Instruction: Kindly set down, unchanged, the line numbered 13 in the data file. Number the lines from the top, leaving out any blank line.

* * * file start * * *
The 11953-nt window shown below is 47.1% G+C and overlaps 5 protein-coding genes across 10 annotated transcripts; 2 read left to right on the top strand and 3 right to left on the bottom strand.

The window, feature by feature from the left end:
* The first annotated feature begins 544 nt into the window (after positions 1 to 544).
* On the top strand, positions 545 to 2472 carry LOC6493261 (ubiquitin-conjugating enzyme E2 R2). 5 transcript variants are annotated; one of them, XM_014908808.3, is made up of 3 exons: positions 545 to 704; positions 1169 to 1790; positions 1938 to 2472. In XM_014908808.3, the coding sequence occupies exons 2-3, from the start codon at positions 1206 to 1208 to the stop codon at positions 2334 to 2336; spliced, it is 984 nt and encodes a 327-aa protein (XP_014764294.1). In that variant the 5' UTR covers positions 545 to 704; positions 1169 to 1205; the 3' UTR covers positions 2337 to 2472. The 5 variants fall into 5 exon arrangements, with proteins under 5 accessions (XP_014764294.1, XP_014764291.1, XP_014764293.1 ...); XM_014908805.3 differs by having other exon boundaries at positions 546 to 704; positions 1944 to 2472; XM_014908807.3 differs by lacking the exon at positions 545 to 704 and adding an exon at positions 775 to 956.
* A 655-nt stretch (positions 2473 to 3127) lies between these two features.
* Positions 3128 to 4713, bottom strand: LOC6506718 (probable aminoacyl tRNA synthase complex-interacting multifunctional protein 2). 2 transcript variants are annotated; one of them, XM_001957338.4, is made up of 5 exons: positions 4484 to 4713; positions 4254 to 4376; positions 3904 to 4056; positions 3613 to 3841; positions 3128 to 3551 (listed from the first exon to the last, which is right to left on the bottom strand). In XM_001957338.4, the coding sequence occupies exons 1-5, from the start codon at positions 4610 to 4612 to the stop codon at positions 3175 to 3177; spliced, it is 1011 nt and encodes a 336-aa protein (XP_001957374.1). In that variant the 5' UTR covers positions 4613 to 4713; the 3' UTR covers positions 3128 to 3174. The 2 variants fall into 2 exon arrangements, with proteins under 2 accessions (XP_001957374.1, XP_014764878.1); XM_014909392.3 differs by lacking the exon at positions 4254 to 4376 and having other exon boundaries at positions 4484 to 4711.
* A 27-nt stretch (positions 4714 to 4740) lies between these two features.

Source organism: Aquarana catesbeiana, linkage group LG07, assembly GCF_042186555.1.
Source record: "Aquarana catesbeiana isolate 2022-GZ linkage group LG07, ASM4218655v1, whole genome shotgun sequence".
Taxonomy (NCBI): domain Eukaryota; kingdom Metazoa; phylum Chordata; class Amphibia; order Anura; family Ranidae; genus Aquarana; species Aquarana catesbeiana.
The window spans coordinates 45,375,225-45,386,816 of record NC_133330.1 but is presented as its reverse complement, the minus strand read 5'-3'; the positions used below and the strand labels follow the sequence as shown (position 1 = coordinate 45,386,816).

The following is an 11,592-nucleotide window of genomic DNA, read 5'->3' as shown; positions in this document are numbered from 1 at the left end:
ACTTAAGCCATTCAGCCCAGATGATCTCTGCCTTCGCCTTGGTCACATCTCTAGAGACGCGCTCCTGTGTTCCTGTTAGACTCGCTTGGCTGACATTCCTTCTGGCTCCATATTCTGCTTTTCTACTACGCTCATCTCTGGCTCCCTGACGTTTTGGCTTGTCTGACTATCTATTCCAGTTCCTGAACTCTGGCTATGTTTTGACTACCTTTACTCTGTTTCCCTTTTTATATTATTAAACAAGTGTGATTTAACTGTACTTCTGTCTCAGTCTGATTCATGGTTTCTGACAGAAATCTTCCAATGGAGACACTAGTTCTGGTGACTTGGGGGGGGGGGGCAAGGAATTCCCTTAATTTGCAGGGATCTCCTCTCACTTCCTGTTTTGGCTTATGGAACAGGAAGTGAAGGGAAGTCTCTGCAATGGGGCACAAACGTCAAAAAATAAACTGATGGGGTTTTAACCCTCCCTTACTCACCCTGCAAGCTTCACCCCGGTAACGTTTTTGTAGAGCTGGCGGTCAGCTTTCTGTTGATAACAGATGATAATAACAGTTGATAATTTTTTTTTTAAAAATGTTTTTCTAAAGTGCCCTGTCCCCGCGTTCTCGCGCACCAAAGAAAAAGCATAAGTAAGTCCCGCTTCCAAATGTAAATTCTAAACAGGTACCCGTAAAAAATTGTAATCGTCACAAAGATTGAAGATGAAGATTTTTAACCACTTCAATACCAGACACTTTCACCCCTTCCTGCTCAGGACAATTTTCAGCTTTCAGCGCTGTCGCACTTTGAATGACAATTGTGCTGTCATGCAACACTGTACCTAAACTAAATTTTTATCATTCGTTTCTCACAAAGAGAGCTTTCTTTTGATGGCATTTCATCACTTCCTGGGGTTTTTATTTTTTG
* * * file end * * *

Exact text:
ACTTAAGCCATTCAGCCCAGATGATCTCTGCCTTCGCCTTGGTCACATCTCTAGAGACGCGCTCCTGTGTTCCTGTTAGACTCGCTTGGCTGACATTCCTTCTGGCTCCATATTCTGCTTTTCTACTACGCTCATCTCTGGCTCCCTGACGTTTTGGCTTGTCTGACTATCTATTCCAGTTCCTGAACTCTGGCTATGTTTTGACTACCTTTACTCTGTTTCCCTTTTTATATTATTAAACAAGTGTGATTTAACTGTACTTCTGTCTCAGTCTGATTCATGGTTTCTGACAGAAATCTTCCAATGGAGACACTAGTTCTGGTGACTTGGGGGGGGGGGGCAAGGAATTCCCTTAATTTGCAGGGATCTCCTCTCACTTCCTGTTTTGGCTTATGGAACAGGAAGTGAAGGGAAGTCTCTGCAATGGGGCACAAACGTCAAAAAATAAACTGATGGGGTTTTAACCCTCCCTTACTCACCCTGCAAGCTTCACCCCGGTAACGTTTTTGTAGAGCTGGCGGTCAGCTTTCTGTTGATAACAGATGATAATAACAGTTGATAATTTTTTTTTTAAAAATGTTTTTCTAAAGTGCCCTGTCCCCGCGTTCTCGCGCACCAAAGAAAAAGCATAAGTAAGTCCCGCTTCCAAATGTAAATTCTAAACAGGTACCCGTAAAAAATTGTAATCGTCACAAAGATTGAAGATGAAGATTTTTAACCACTTCAATACCAGACACTTTCACCCCTTCCTGCTCAGGACAATTTTCAGCTTTCAGCGCTGTCGCACTTTGAATGACAATTGTGCTGTCATGCAACACTGTACCTAAACTAAATTTTTATCATTCGTTTCTCACAAAGAGAGCTTTCTTTTGATGGCATTTCATCACTTCCTGGGGTTTTTATTTTTTG